The Roundtop Filling Station in Sherwood is in the midst of being repaired.
According to Darrell W. Brown, of Sherwood, who is the man heading up to restore the historical landmark in the city, the project began on April 29.
“It’s been nearly a year and a half since serious efforts to save the historic building began, so I am thrilled to see this progress!” Brown said.
The first step for the restoration project is bracing the structure, he said.
In the 1920s, Gay Oil Company held a filling station design competition and the architect John Parks Almand won the competition with a “mushroom-shaped” design. Almand’s design was a structure designed for small city lots and provided a distinctive visual element, according to the Arkansas Historic Preservation Program. While a significant departure from the Almand design, the Roundtop Filling Station draws an architectural reference to the station designs of independent oil and gas companies from the prior decade. While the large oil corporations established a standard corporate architecture, many smaller gas companies opted for whimsical designs that had a strong visual impact to entice customers. The Roundtop Filling Station is a part of this architectural trend.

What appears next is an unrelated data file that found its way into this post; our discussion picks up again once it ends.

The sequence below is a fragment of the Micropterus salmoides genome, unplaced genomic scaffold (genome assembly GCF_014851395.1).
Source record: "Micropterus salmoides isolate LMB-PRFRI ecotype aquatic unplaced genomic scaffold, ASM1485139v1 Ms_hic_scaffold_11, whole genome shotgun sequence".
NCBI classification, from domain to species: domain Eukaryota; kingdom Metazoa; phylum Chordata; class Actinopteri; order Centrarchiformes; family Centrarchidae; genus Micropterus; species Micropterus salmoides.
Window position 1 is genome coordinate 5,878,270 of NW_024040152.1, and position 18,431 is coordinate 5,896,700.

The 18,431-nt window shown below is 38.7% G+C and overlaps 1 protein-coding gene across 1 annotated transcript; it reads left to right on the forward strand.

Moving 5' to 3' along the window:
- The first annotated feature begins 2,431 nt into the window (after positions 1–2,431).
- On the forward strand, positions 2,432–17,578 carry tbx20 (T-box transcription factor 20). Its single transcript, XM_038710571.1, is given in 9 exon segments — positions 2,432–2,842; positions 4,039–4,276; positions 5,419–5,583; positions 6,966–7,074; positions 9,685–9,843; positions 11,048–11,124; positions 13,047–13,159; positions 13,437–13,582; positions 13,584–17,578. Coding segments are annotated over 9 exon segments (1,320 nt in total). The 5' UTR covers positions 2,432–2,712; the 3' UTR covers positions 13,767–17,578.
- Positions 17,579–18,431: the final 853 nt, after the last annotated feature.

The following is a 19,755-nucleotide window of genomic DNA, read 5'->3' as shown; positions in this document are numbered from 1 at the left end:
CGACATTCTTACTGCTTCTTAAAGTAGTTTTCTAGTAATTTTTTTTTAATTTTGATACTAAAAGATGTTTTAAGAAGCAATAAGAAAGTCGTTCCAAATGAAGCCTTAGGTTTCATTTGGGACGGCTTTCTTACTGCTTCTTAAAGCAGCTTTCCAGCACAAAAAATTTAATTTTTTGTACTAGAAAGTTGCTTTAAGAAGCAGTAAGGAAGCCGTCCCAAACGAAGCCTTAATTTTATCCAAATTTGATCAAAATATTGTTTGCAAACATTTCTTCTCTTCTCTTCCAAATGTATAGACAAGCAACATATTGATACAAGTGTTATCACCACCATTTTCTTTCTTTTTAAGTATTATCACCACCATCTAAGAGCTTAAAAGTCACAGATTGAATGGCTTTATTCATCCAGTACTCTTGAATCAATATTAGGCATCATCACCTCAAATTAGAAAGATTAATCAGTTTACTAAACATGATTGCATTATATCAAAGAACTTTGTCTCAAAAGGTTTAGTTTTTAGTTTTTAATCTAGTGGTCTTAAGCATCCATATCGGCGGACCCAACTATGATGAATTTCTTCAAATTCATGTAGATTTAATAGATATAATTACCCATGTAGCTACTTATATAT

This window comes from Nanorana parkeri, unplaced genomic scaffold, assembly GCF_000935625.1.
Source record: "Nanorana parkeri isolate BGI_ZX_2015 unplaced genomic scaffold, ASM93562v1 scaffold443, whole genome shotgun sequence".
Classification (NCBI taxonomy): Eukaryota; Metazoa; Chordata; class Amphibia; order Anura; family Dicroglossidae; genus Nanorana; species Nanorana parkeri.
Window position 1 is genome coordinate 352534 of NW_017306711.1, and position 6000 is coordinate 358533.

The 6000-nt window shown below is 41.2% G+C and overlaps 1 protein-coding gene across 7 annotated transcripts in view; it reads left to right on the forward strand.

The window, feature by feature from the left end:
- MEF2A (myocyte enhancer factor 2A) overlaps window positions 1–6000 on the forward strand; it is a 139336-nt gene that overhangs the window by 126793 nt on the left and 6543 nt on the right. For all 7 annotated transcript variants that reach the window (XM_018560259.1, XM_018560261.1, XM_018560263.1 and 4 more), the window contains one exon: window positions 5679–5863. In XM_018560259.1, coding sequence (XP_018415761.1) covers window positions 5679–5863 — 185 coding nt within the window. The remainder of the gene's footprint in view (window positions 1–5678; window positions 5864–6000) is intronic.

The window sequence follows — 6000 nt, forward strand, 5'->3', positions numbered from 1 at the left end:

According to the original operator of the station, W. D. Williford, the station was constructed in 1936 for Pierce Oil Company by Justin Matthews. Pierce Oil was one of the “baby Standards” that followed the breakup of the Standard Oil Trust in 1911. Pierce was awarded the area of operation of southern Missouri, Arkansas, western Louisiana, Oklahoma, and Texas. Pierce Oil went out of business in 1940 and was purchased by Sinclair Oil. From historic photographs, the Roundtop Station was also operated as a DX Oil Company station for a period. Williford operated the station from 1936 to 1972. Williford purchased the station in 1957 and sold it in 1999 to George Brown. Being ideally situated on U.S. Highway 67 between St. Louis and Little Rock, the station had a steady business with travelers. For the better part of the mid-twentieth century, it had the only modern restrooms between Searcy and Little Rock. Williford recalls that “pumping 100 gallons of gas into the glass bowl pump was a BIG day.” Electric pumps were installed in 1941. In later years, the station was operated as a DX Gas Station. Although the station has been out of service for several decades, it is the only such extant gas station designed in the Mimetic/ Programmatic architecture style—and in this particular shape and plan—in the state of Arkansas.